Fed-batch lignocellulosic bioprocess optimization

Fed-batch cultivation strategy by controlling the substrate feeding can be applied (1) to overcome inhibitory effects by maintaining the inhibitors at low concentrations, (2) to avoid accumulation of undesired byproducts caused by overflow metabolism and (3) to ensure a balanced feeding of mixed hexose and pentose sugar available in biomass feedstock for achieving high yield, titer and productivity of the desired product (Abdel-Rahman et al. 2015; Rudolf et al. 2007; Petersson and Lidén 2007; Johnsson et al. 2013). A kinetic model based upon a system of linear differential equations can be formulated to design and optimize various process configurations such as batch and fed-batch process for efficient fermentation of biomass-derived sugars. The model-based process optimization was demonstrated in designing feed strategy with optimal specific cell growth rate of fed-batch for efficient mixed glucose–xylose fermentation (Unrean and Nguyen 2012). The optimized batch with cell recycle or with in situ ethanol removal was also simulated based on the kinetic model (Slininger et al. 2014). Besides application of the integrative dynamic model to study whole-cell metabolism during batch and fed-batch processes, the modeling approach can be used for in silico determination of the optimal operating conditions, such as feed rate or feed medium composition, for fed-batch fermentation of lignocellulosic hydrolysate (Unrean and Franzen 2015).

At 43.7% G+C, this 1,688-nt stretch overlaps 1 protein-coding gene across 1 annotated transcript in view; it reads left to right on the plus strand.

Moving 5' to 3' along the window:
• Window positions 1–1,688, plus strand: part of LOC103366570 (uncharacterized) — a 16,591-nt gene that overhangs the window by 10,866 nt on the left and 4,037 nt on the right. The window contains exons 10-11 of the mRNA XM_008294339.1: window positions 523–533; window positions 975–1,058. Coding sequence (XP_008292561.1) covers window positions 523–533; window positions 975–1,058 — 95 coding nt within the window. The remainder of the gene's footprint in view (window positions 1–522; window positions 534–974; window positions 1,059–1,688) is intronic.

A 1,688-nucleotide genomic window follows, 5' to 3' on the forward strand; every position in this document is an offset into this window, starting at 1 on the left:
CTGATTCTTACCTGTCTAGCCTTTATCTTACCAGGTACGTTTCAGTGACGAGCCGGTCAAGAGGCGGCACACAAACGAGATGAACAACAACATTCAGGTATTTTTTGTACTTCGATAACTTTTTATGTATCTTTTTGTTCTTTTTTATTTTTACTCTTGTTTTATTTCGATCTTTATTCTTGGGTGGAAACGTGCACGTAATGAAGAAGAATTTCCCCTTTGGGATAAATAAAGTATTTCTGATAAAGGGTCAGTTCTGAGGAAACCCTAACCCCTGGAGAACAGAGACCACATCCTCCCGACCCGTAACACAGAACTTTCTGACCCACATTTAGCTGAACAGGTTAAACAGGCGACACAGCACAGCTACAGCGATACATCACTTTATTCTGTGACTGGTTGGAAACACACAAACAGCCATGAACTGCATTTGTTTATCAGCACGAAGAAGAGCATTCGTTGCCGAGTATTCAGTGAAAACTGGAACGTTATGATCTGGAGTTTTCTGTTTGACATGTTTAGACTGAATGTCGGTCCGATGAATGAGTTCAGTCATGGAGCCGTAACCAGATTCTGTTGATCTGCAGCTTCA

Coupling cell and fermentation kinetic model with enzyme hydrolysis model permits the prediction of dynamic cell growth and fermentation during simultaneous saccharification and fermentation (SSF) process. The fed-batch SSF offers several advantages including less water consumption, lower production cost through the reduced number and size of required equipment and utility as well as minimized negative effects of inhibitors present in lignocellulosic hydrolysate (Olofsson et al. 2008; Mohagheghi and Schell 2010; Koppram et al. 2014). An SSF modelling approach is a useful guiding tool for rational design of the optimal feed profiles of solid substrate, enzyme and yeast cell in fed-batch SSF to avoid poor mass and heat transfer caused by high viscosity and to maximize process efficiency, thereby meeting the technical and economic requirement of the lignocellulosic biomass process (Zhang et al. 2010; Zhao et al. 2013; Huang et al. 2014). Several mechanistic models for SSF have been previously developed which describe kinetics of enzyme hydrolysis and yeast cell fermentation (Van Zyl et al. 2011; Morales-Rodriguez et al. 2011; Mutturi and Lidén 2014; Wang et al. 2014). The SSF model comprises two interlinked models, the enzyme hydrolysis model providing the quantitative analysis of the enzyme kinetics and the fermentation kinetic model describing kinetics of cell growth and sugar fermentation by organisms. The integrative SSF model has also been developed which integrates the enzyme hydrolysis model with the dynamic cell metabolic model to quantitatively capture the dynamic responses of enzyme and cell metabolism with changing culture environment (e.g. substrates, inhibitors and end products) during SSF. Figure 2 represents schematic diagram describing integrative SSF model. This integrative SSF modelling approach describing the enzyme kinetics together with the dynamics, time-dependence involved in the cell metabolism is capable of accurately predicting ethanol fermentation profiles by S. cerevisiae during SSF process. The model is considered a useful guiding tool for predicting fed-batch SSF process performance under various solid substrate, enzyme and yeast cell feed profiles permitting a systematic optimization of feeding strategies for efficient fed-batch SSF with maximized product yield, titer and productivity (Unrean et al. 2015).